Former Boston Artist Miroslav Antic

Conceptual Painting of Roy Rogers and Trigger

By: - Sep 14, 2020

Initially, I covered the exhibitions of Miroslav Antic and later curated  him in shows.
Some time ago we both moved from Boston. There was a market for his work in Florida. Much stronger than the often-tepid response of Boston collectors. He followed the money and has done well ever since. Covid has chilled sales for now but he is taking the down time to replenish inventory.

Other than food shopping  and walking the dog most of his time is spent in the studio of his West Palm Beach home. Right now, he lives alone but that seems OK. A few times a year he drives to Miami with its thriving galleries, museums, and art fairs.

When he first moved, he made lots of calls to pals back home. That gradually tapered off. Not to say that Miro, as his friends call him, is anything but a loner.

It had been too long when we connected recently with a lot of catching up. The good news is that he lives well, exercises, and eats sensibly. Although he is near the coast he reports rarely spending time at the beach. When he first moved he expected to be in the water year round.

As they say about travel, no matter where you go, there you are. Paradise has a way of becoming quotidian.

I know West Palm Beach quite well from  many years of visiting my mother for holidays. She had a condo in Palm Beach a shorth distance from West Palm. We discussed my many visits to the Lannan Foundation in a renovated movie theatre. The former AT&T executive collected artists in bulk.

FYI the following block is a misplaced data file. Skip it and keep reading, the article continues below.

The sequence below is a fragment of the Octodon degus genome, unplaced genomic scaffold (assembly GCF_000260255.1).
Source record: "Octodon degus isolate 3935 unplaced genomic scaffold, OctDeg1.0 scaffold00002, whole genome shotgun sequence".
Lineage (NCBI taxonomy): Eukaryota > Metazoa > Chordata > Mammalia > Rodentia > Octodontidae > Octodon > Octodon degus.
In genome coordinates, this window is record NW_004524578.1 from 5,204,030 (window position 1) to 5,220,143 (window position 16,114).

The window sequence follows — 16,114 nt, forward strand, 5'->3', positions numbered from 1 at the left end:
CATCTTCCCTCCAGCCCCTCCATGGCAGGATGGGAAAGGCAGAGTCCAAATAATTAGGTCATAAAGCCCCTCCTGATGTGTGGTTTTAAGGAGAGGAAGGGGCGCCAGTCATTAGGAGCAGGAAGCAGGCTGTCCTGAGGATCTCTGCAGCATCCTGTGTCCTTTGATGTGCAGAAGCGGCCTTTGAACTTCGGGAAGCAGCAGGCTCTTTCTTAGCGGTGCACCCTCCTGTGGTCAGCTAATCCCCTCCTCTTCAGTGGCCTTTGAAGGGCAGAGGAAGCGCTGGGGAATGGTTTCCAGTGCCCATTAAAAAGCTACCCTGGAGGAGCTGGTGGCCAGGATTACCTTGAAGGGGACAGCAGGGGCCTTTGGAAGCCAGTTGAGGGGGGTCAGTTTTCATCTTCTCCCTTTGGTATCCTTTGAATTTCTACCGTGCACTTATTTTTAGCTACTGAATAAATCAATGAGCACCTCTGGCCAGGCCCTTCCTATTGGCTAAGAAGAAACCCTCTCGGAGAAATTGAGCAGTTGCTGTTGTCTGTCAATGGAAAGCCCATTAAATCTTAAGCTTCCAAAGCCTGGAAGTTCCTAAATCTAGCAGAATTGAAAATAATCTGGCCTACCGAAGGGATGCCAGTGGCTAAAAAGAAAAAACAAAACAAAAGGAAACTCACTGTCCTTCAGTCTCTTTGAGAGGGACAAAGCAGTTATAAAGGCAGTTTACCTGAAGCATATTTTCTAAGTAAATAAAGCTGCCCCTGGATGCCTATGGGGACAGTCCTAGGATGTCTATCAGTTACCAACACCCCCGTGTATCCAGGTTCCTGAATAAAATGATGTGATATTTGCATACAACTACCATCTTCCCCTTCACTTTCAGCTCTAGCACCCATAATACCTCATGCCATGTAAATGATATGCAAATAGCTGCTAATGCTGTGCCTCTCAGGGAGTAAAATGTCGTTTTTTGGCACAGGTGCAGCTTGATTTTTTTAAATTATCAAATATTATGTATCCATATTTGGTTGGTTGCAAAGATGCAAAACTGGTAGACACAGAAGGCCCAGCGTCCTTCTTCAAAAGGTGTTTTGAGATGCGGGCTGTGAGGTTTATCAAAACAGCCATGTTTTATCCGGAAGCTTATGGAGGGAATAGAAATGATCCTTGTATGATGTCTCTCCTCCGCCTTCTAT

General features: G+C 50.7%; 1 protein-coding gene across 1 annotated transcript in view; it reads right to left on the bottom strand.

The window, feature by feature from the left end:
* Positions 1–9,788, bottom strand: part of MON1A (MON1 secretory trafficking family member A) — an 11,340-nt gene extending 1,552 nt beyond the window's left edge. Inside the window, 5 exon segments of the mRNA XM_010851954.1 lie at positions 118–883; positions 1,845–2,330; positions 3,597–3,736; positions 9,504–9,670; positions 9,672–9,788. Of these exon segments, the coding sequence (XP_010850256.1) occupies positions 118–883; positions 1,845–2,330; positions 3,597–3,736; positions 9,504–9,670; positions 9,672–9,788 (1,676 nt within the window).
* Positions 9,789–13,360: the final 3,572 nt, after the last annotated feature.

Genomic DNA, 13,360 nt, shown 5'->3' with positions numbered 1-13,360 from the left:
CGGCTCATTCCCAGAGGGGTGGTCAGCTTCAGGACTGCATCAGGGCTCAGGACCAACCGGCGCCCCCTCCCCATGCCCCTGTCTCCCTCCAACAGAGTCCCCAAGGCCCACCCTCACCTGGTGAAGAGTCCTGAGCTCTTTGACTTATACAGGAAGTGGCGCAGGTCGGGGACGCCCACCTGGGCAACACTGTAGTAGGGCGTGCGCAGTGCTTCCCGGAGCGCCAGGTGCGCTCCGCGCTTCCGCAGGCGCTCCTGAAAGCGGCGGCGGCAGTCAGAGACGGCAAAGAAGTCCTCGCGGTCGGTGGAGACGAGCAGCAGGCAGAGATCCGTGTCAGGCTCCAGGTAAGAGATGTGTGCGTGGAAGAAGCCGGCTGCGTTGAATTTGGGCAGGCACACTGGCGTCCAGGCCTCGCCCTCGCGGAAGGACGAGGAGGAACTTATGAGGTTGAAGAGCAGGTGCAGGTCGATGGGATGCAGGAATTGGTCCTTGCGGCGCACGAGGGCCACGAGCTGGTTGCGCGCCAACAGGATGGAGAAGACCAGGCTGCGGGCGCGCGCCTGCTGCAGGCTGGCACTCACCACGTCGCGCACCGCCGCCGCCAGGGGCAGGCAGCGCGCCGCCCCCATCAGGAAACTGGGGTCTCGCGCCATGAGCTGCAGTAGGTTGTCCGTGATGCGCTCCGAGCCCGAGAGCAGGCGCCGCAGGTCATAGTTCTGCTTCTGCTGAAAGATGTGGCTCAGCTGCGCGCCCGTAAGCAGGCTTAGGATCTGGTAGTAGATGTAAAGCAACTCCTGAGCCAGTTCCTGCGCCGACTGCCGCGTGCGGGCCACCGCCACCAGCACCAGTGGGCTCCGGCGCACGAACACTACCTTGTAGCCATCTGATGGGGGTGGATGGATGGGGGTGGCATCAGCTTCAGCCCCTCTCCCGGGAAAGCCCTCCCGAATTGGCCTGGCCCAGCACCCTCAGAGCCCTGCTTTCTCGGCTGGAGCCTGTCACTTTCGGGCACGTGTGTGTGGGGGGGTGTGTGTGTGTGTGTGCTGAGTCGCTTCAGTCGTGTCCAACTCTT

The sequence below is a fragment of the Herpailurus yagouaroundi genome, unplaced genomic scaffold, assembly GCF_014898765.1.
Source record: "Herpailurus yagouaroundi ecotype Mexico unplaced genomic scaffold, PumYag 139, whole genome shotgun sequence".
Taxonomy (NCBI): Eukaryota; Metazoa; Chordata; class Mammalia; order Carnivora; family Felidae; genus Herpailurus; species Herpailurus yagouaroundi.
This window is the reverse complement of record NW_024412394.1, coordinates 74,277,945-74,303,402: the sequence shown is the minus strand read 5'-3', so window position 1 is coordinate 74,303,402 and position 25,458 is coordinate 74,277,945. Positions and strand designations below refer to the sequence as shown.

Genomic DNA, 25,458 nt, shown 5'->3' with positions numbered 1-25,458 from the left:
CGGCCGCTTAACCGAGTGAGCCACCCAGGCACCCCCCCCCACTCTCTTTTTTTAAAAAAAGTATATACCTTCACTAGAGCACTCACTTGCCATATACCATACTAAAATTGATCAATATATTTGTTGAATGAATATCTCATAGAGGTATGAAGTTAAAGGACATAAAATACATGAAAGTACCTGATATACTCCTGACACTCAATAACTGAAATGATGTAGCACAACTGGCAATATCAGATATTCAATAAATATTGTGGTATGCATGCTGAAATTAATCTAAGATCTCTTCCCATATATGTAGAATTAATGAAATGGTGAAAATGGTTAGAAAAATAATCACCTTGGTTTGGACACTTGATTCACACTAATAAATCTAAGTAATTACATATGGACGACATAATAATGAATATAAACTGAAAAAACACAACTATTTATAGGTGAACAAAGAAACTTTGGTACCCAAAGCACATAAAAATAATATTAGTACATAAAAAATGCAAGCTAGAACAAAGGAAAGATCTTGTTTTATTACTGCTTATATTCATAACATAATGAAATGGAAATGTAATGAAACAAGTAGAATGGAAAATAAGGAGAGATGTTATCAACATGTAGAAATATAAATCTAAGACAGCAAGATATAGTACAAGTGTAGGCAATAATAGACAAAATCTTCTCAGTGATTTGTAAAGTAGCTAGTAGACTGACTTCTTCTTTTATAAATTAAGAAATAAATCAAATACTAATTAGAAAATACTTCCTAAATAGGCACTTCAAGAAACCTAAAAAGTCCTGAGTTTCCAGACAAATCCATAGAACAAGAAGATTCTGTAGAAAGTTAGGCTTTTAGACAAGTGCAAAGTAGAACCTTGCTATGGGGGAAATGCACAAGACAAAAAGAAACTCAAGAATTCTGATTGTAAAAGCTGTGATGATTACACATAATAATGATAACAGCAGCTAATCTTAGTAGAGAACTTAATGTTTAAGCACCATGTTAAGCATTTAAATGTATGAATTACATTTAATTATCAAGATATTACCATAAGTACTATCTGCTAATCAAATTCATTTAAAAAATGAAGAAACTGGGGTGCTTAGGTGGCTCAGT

It was normal for him to buy the content during a studio visit. Or buy out an exhibit of an emerging artist. There was intriguing depth on view of Morris Louis, Lester Johnson, Robert Longo and Julian Schnabel.

The Foundation moved and the space was taken over by Palm Beach Junior College.

Also in West Palm Beach is the Norton Gallery with sculptures by Gloucester’s Paul Manship and a wonderful Gauguin from the Pont Aven period. Miro told me that the museum has expanded with significant traveling shows.

Some years ago one of the best shows I curated for the gallery of New England School of Art & Design/ Suffolk University was Los Cuatro Grandes.

It was a riff on Mexico’s Los Tres Grandes, the muralists Orozco, Rivera and Siquieros.